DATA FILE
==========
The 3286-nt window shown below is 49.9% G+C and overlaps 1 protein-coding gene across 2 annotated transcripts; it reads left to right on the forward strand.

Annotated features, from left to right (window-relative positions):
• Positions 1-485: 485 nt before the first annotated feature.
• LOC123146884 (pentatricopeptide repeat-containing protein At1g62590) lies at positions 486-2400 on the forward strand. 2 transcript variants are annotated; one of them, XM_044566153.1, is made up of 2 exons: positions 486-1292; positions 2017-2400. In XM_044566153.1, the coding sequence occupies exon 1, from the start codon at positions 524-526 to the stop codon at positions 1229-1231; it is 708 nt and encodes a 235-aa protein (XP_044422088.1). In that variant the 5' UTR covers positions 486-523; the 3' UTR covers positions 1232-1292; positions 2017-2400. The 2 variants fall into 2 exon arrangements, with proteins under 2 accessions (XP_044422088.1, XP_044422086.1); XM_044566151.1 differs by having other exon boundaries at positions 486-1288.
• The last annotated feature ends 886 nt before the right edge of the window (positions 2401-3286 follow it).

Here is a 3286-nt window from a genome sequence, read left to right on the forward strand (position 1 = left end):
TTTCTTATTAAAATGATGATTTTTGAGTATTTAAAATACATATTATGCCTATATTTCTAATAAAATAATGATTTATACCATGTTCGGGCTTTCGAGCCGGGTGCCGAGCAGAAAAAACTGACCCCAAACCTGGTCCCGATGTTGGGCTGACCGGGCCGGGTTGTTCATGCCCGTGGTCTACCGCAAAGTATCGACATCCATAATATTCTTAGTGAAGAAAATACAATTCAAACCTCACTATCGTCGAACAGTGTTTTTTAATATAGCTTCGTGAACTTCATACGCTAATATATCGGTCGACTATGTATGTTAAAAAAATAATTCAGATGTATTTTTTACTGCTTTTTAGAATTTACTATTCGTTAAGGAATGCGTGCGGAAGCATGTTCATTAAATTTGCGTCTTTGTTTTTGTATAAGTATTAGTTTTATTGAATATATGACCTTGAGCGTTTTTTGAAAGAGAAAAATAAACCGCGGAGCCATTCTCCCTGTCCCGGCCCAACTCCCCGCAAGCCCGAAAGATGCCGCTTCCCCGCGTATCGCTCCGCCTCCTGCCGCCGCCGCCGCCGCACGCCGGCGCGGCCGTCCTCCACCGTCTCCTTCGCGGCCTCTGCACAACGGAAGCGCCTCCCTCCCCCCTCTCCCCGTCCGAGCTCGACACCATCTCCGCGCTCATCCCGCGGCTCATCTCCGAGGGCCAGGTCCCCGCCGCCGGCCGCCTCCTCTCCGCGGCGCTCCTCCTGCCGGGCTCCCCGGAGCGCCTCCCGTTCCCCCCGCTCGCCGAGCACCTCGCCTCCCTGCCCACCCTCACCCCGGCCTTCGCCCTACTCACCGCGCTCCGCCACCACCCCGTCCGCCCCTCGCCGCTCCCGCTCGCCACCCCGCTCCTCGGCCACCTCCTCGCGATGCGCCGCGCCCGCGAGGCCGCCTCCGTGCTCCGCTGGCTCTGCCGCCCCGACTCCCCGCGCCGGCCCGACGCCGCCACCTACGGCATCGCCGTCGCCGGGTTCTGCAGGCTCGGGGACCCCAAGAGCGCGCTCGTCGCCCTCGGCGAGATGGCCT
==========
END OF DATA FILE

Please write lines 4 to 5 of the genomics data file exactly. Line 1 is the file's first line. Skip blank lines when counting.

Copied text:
• LOC123146884 (pentatricopeptide repeat-containing protein At1g62590) lies at positions 486-2400 on the forward strand. 2 transcript variants are annotated; one of them, XM_044566153.1, is made up of 2 exons: positions 486-1292; positions 2017-2400. In XM_044566153.1, the coding sequence occupies exon 1, from the start codon at positions 524-526 to the stop codon at positions 1229-1231; it is 708 nt and encodes a 235-aa protein (XP_044422088.1). In that variant the 5' UTR covers positions 486-523; the 3' UTR covers positions 1232-1292; positions 2017-2400. The 2 variants fall into 2 exon arrangements, with proteins under 2 accessions (XP_044422088.1, XP_044422086.1); XM_044566151.1 differs by having other exon boundaries at positions 486-1288.
• The last annotated feature ends 886 nt before the right edge of the window (positions 2401-3286 follow it).